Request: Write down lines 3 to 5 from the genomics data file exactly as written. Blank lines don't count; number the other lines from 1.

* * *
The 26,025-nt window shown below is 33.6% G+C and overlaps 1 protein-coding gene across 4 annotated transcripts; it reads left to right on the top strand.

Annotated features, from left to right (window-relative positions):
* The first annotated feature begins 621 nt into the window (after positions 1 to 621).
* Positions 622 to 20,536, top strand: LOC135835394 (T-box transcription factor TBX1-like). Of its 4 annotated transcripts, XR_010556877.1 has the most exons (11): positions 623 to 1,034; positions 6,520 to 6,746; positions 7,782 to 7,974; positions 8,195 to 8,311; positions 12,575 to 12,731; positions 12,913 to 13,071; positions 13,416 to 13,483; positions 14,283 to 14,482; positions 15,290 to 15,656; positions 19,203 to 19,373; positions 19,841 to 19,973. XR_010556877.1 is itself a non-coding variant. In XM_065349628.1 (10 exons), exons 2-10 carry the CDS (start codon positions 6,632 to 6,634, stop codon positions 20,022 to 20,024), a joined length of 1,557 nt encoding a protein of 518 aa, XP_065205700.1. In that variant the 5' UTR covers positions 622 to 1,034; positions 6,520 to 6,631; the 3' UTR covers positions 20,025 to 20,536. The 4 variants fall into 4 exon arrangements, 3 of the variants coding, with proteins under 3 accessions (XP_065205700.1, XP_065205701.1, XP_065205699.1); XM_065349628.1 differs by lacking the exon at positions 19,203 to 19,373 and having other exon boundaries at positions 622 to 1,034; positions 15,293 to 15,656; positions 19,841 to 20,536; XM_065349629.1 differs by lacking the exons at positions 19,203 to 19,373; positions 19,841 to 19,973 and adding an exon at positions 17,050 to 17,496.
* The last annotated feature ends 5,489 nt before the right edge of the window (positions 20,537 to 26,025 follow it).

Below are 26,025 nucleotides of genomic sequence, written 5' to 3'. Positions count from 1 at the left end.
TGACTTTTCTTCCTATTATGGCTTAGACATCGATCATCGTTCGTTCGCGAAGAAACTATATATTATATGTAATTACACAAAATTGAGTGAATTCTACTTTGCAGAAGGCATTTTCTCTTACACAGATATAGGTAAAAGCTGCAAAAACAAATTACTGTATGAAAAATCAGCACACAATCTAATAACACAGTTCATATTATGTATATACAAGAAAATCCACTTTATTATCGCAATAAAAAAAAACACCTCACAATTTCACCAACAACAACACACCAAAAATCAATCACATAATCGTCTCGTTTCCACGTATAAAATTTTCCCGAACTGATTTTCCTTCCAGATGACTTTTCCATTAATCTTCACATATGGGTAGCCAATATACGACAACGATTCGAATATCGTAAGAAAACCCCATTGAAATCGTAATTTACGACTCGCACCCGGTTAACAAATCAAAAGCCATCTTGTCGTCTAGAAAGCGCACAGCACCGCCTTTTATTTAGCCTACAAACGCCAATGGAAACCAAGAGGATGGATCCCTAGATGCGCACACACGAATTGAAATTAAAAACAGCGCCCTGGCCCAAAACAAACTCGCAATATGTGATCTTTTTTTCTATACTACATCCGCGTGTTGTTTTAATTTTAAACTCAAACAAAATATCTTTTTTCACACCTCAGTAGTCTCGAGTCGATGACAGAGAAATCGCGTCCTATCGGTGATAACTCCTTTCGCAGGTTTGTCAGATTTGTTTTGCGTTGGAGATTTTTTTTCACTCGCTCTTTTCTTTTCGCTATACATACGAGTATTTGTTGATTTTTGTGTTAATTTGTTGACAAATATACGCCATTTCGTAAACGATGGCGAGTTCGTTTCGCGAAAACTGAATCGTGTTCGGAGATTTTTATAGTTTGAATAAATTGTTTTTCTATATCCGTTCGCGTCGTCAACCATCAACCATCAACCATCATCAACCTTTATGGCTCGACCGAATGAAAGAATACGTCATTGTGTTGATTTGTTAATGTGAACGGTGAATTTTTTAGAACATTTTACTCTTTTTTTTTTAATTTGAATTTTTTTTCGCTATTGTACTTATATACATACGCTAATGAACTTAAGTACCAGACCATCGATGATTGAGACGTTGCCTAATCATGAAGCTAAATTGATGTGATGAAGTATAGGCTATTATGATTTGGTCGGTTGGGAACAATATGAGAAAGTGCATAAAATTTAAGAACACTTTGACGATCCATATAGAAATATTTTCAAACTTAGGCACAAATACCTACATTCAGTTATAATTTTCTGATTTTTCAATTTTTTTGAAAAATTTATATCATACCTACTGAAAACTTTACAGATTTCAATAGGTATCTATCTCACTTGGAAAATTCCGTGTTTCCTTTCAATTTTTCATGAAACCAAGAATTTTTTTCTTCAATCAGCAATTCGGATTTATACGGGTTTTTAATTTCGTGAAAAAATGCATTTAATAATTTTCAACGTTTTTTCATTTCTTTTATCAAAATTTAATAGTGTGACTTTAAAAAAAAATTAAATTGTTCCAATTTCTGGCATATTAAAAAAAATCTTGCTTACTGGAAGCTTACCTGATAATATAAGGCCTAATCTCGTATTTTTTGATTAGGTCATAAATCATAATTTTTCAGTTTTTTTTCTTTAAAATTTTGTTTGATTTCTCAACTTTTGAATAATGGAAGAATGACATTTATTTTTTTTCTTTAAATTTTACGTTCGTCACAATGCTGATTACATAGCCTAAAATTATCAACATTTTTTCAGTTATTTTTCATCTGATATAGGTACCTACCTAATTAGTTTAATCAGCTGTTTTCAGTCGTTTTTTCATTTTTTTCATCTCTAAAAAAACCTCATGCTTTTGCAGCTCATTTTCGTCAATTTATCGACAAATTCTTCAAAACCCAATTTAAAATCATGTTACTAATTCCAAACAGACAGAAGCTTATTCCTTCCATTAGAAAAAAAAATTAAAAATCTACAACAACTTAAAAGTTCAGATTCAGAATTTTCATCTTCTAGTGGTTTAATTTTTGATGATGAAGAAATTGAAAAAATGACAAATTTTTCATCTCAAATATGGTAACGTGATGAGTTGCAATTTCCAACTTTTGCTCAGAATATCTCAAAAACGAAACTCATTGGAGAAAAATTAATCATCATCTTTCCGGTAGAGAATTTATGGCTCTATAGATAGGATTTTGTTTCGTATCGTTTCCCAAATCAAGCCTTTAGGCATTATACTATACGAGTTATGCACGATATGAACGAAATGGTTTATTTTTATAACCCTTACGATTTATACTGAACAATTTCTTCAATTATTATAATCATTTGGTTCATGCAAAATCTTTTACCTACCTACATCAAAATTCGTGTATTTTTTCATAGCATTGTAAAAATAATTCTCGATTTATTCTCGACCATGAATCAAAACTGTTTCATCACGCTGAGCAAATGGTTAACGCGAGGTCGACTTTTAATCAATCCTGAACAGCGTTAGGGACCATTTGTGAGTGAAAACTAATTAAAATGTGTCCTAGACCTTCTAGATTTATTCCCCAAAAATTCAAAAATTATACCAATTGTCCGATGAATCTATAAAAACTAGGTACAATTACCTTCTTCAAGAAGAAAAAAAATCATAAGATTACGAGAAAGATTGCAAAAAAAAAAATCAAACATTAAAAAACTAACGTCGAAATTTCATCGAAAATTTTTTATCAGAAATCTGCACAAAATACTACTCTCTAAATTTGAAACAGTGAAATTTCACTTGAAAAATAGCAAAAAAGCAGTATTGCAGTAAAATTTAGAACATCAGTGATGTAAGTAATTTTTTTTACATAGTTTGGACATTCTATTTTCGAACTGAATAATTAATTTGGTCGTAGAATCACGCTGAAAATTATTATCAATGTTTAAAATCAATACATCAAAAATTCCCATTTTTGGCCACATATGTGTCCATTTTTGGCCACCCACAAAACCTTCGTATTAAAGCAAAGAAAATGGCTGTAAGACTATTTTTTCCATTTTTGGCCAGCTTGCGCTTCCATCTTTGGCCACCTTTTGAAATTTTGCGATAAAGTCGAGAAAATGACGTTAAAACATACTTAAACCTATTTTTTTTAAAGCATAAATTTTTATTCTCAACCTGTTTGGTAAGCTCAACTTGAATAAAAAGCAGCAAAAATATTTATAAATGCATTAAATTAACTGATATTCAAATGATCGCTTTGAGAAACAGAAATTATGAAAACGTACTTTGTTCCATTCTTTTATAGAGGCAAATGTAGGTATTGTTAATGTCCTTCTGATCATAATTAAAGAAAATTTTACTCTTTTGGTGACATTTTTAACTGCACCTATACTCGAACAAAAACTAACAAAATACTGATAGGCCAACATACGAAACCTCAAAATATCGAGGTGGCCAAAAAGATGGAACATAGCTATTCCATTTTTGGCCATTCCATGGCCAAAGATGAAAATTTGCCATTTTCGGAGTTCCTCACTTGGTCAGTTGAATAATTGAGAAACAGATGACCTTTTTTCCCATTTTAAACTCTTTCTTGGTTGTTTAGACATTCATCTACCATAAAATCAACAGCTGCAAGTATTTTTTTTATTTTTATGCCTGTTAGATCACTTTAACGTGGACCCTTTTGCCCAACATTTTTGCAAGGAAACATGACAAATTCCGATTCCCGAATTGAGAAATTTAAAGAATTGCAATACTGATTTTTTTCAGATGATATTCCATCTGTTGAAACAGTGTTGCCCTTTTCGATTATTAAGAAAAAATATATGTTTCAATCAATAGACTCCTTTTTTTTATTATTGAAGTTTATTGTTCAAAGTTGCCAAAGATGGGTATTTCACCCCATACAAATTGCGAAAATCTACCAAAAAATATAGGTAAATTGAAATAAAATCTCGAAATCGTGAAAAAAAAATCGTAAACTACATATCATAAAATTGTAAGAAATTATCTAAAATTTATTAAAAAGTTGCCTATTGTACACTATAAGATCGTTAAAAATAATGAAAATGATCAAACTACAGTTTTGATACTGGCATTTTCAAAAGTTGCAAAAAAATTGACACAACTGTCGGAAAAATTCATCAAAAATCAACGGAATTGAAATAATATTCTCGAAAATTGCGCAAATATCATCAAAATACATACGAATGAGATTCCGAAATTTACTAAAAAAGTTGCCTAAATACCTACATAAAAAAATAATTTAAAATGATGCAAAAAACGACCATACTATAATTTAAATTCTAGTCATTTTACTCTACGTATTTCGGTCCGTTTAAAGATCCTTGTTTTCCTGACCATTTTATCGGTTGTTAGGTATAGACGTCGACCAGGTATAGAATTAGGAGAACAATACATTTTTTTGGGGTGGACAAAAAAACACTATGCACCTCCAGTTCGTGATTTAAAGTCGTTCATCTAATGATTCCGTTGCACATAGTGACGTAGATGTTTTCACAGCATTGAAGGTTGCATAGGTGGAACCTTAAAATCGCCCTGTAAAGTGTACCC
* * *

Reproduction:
* The first annotated feature begins 621 nt into the window (after positions 1 to 621).
* Positions 622 to 20,536, top strand: LOC135835394 (T-box transcription factor TBX1-like). Of its 4 annotated transcripts, XR_010556877.1 has the most exons (11): positions 623 to 1,034; positions 6,520 to 6,746; positions 7,782 to 7,974; positions 8,195 to 8,311; positions 12,575 to 12,731; positions 12,913 to 13,071; positions 13,416 to 13,483; positions 14,283 to 14,482; positions 15,290 to 15,656; positions 19,203 to 19,373; positions 19,841 to 19,973. XR_010556877.1 is itself a non-coding variant. In XM_065349628.1 (10 exons), exons 2-10 carry the CDS (start codon positions 6,632 to 6,634, stop codon positions 20,022 to 20,024), a joined length of 1,557 nt encoding a protein of 518 aa, XP_065205700.1. In that variant the 5' UTR covers positions 622 to 1,034; positions 6,520 to 6,631; the 3' UTR covers positions 20,025 to 20,536. The 4 variants fall into 4 exon arrangements, 3 of the variants coding, with proteins under 3 accessions (XP_065205700.1, XP_065205701.1, XP_065205699.1); XM_065349628.1 differs by lacking the exon at positions 19,203 to 19,373 and having other exon boundaries at positions 622 to 1,034; positions 15,293 to 15,656; positions 19,841 to 20,536; XM_065349629.1 differs by lacking the exons at positions 19,203 to 19,373; positions 19,841 to 19,973 and adding an exon at positions 17,050 to 17,496.
* The last annotated feature ends 5,489 nt before the right edge of the window (positions 20,537 to 26,025 follow it).